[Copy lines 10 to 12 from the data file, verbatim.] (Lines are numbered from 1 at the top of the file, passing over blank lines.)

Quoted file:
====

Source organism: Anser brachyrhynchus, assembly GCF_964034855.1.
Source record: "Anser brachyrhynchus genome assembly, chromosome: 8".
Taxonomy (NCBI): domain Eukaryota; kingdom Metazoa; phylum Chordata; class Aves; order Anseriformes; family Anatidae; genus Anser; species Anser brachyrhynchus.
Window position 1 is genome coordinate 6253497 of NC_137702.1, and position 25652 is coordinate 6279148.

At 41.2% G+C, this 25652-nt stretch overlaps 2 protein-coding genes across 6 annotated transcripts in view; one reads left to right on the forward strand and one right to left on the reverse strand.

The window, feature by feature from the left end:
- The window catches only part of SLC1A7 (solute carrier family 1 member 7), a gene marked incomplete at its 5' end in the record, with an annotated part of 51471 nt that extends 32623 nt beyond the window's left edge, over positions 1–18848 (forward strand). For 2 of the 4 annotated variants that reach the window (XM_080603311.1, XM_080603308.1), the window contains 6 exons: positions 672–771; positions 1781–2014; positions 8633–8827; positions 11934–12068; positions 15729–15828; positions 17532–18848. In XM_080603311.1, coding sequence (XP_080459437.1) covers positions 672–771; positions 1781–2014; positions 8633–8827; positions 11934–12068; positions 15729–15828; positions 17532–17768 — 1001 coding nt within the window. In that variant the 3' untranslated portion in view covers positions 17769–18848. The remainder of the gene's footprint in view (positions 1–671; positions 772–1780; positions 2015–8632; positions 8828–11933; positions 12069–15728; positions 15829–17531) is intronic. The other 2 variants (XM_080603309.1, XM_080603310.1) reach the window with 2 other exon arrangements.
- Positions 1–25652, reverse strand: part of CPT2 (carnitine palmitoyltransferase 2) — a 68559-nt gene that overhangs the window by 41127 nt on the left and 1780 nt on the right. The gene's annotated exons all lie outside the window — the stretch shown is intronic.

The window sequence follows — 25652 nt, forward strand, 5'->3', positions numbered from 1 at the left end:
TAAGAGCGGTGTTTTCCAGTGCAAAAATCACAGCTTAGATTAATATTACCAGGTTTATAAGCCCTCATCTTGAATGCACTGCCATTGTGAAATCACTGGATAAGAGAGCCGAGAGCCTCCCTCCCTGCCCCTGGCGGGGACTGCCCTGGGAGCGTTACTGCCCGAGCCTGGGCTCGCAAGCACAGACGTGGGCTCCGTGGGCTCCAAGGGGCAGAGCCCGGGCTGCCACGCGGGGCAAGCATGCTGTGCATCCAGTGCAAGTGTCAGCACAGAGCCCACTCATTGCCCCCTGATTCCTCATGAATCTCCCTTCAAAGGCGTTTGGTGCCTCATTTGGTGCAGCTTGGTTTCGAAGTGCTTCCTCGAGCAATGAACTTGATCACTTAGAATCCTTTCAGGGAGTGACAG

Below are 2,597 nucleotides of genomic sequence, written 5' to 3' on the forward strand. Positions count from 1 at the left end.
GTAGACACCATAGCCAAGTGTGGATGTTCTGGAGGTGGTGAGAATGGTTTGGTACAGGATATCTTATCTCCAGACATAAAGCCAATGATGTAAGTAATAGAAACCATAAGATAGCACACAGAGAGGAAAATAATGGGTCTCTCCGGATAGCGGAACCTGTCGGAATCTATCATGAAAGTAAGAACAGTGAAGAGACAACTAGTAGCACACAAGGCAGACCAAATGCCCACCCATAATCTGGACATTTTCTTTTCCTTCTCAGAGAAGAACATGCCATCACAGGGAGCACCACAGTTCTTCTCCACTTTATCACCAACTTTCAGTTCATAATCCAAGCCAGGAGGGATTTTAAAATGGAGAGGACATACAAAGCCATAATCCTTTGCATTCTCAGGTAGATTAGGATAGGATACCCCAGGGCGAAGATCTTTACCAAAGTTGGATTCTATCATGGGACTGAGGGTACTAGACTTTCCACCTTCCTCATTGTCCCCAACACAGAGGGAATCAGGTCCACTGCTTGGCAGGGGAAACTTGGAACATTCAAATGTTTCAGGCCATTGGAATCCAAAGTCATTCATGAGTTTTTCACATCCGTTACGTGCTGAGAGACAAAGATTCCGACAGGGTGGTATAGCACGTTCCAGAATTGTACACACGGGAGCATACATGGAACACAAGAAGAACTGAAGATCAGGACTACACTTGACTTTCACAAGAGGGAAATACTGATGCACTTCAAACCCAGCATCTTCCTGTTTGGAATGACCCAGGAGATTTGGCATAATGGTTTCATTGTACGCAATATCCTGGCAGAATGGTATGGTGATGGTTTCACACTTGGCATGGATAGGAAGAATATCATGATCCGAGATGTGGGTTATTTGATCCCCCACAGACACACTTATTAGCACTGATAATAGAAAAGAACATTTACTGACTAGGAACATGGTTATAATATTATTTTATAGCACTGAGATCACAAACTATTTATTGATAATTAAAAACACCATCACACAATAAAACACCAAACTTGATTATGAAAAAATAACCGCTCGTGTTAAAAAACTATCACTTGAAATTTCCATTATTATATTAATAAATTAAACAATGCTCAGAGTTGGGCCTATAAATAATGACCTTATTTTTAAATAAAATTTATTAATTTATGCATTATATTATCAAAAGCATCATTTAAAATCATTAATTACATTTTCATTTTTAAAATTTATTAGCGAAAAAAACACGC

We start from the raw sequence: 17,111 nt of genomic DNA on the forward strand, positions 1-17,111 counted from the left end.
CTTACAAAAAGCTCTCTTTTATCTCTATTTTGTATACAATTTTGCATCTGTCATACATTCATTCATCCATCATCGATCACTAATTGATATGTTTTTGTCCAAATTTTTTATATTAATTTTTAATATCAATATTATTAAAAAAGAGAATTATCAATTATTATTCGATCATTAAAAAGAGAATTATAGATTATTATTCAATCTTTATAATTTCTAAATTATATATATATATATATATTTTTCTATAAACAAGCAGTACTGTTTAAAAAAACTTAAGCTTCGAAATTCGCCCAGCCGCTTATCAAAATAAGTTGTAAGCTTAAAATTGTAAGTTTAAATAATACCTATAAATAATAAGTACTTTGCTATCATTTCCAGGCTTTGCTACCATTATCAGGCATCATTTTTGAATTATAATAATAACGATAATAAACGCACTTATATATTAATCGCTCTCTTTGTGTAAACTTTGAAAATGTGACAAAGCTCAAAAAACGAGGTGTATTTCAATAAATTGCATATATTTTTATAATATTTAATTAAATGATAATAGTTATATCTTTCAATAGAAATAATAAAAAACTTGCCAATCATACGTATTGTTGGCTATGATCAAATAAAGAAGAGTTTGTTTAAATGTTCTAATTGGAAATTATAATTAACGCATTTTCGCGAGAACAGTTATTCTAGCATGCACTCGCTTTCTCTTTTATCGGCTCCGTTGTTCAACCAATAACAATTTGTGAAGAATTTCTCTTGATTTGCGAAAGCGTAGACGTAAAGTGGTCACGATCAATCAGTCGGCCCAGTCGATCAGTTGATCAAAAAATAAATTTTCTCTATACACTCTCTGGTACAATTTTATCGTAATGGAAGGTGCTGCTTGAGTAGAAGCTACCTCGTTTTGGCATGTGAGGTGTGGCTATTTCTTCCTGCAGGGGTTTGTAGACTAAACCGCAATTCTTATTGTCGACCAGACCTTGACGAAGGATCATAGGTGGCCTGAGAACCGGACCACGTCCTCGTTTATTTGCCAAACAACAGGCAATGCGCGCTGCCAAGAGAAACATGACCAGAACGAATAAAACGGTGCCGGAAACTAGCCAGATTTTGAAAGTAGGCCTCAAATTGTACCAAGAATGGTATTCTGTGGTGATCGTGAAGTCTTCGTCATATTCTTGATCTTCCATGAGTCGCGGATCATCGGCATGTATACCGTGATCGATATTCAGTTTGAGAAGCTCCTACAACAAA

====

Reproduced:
TAAGAGCGGTGTTTTCCAGTGCAAAAATCACAGCTTAGATTAATATTACCAGGTTTATAAGCCCTCATCTTGAATGCACTGCCATTGTGAAATCACTGGATAAGAGAGCCGAGAGCCTCCCTCCCTGCCCCTGGCGGGGACTGCCCTGGGAGCGTTACTGCCCGAGCCTGGGCTCGCAAGCACAGACGTGGGCTCCGTGGGCTCCAAGGGGCAGAGCCCGGGCTGCCACGCGGGGCAAGCATGCTGTGCATCCAGTGCAAGTGTCAGCACAGAGCCCACTCATTGCCCCCTGATTCCTCATGAATCTCCCTTCAAAGGCGTTTGGTGCCTCATTTGGTGCAGCTTGGTTTCGAAGTGCTTCCTCGAGCAATGAACTTGATCACTTAGAATCCTTTCAGGGAGTGACAG

Below are 2,597 nucleotides of genomic sequence, written 5' to 3' on the forward strand. Positions count from 1 at the left end.
GTAGACACCATAGCCAAGTGTGGATGTTCTGGAGGTGGTGAGAATGGTTTGGTACAGGATATCTTATCTCCAGACATAAAGCCAATGATGTAAGTAATAGAAACCATAAGATAGCACACAGAGAGGAAAATAATGGGTCTCTCCGGATAGCGGAACCTGTCGGAATCTATCATGAAAGTAAGAACAGTGAAGAGACAACTAGTAGCACACAAGGCAGACCAAATGCCCACCCATAATCTGGACATTTTCTTTTCCTTCTCAGAGAAGAACATGCCATCACAGGGAGCACCACAGTTCTTCTCCACTTTATCACCAACTTTCAGTTCATAATCCAAGCCAGGAGGGATTTTAAAATGGAGAGGACATACAAAGCCATAATCCTTTGCATTCTCAGGTAGATTAGGATAGGATACCCCAGGGCGAAGATCTTTACCAAAGTTGGATTCTATCATGGGACTGAGGGTACTAGACTTTCCACCTTCCTCATTGTCCCCAACACAGAGGGAATCAGGTCCACTGCTTGGCAGGGGAAACTTGGAACATTCAAATGTTTCAGGCCATTGGAATCCAAAGTCATTCATGAGTTTTTCACATCCGTTACGTGCTGAGAGACAAAGATTCCGACAGGGTGGTATAGCACGTTCCAGAATTGTACACACGGGAGCATACATGGAACACAAGAAGAACTGAAGATCAGGACTACACTTGACTTTCACAAGAGGGAAATACTGATGCACTTCAAACCCAGCATCTTCCTGTTTGGAATGACCCAGGAGATTTGGCATAATGGTTTCATTGTACGCAATATCCTGGCAGAATGGTATGGTGATGGTTTCACACTTGGCATGGATAGGAAGAATATCATGATCCGAGATGTGGGTTATTTGATCCCCCACAGACACACTTATTAGCACTGATAATAGAAAAGAACATTTACTGACTAGGAACATGGTTATAATATTATTTTATAGCACTGAGATCACAAACTATTTATTGATAATTAAAAACACCATCACACAATAAAACACCAAACTTGATTATGAAAAAATAACCGCTCGTGTTAAAAAACTATCACTTGAAATTTCCATTATTATATTAATAAATTAAACAATGCTCAGAGTTGGGCCTATAAATAATGACCTTATTTTTAAATAAAATTTATTAATTTATGCATTATATTATCAAAAGCATCATTTAAAATCATTAATTACATTTTCATTTTTAAAATTTATTAGCGAAAAAAACACGC